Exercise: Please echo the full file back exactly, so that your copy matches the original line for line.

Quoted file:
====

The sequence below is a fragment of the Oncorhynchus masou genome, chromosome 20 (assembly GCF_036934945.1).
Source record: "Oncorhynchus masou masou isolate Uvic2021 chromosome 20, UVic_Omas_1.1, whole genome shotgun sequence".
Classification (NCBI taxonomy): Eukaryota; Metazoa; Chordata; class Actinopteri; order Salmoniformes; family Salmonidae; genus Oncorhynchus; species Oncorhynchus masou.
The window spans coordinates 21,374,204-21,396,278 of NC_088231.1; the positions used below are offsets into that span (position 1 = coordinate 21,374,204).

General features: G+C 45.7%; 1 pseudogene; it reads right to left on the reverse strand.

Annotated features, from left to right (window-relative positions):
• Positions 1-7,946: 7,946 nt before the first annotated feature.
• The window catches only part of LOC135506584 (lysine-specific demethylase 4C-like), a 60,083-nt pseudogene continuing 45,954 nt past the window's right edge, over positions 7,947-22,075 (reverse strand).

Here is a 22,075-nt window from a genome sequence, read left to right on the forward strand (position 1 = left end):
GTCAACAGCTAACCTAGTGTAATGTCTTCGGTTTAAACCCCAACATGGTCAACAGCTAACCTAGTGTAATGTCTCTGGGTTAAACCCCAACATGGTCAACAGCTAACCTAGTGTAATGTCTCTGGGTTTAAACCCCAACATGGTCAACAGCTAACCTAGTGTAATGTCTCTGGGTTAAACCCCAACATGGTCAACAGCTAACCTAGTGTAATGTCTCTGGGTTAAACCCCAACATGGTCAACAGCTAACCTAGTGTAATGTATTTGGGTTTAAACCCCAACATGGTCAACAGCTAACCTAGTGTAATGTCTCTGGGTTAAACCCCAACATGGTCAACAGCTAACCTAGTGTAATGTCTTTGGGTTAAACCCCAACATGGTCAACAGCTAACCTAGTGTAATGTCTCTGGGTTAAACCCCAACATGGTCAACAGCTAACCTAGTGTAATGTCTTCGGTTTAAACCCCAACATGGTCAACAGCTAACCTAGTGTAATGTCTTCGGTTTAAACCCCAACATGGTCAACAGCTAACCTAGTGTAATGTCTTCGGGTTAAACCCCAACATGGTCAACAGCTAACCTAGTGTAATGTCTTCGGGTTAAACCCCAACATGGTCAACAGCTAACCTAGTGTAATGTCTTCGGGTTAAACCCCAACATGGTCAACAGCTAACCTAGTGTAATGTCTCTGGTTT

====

The sequence below is a fragment of the Oncorhynchus masou genome, chromosome 20 (assembly GCF_036934945.1).
Source record: "Oncorhynchus masou masou isolate Uvic2021 chromosome 20, UVic_Omas_1.1, whole genome shotgun sequence".
Classification (NCBI taxonomy): Eukaryota; Metazoa; Chordata; class Actinopteri; order Salmoniformes; family Salmonidae; genus Oncorhynchus; species Oncorhynchus masou.
The window spans coordinates 21,374,204-21,396,278 of NC_088231.1; the positions used below are offsets into that span (position 1 = coordinate 21,374,204).

General features: G+C 45.7%; 1 pseudogene; it reads right to left on the reverse strand.

Annotated features, from left to right (window-relative positions):
• Positions 1-7,946: 7,946 nt before the first annotated feature.
• The window catches only part of LOC135506584 (lysine-specific demethylase 4C-like), a 60,083-nt pseudogene continuing 45,954 nt past the window's right edge, over positions 7,947-22,075 (reverse strand).

Here is a 22,075-nt window from a genome sequence, read left to right on the forward strand (position 1 = left end):
GTCAACAGCTAACCTAGTGTAATGTCTTCGGTTTAAACCCCAACATGGTCAACAGCTAACCTAGTGTAATGTCTCTGGGTTAAACCCCAACATGGTCAACAGCTAACCTAGTGTAATGTCTCTGGGTTTAAACCCCAACATGGTCAACAGCTAACCTAGTGTAATGTCTCTGGGTTAAACCCCAACATGGTCAACAGCTAACCTAGTGTAATGTCTCTGGGTTAAACCCCAACATGGTCAACAGCTAACCTAGTGTAATGTATTTGGGTTTAAACCCCAACATGGTCAACAGCTAACCTAGTGTAATGTCTCTGGGTTAAACCCCAACATGGTCAACAGCTAACCTAGTGTAATGTCTTTGGGTTAAACCCCAACATGGTCAACAGCTAACCTAGTGTAATGTCTCTGGGTTAAACCCCAACATGGTCAACAGCTAACCTAGTGTAATGTCTTCGGTTTAAACCCCAACATGGTCAACAGCTAACCTAGTGTAATGTCTTCGGTTTAAACCCCAACATGGTCAACAGCTAACCTAGTGTAATGTCTTCGGGTTAAACCCCAACATGGTCAACAGCTAACCTAGTGTAATGTCTTCGGGTTAAACCCCAACATGGTCAACAGCTAACCTAGTGTAATGTCTTCGGGTTAAACCCCAACATGGTCAACAGCTAACCTAGTGTAATGTCTCTGGTTT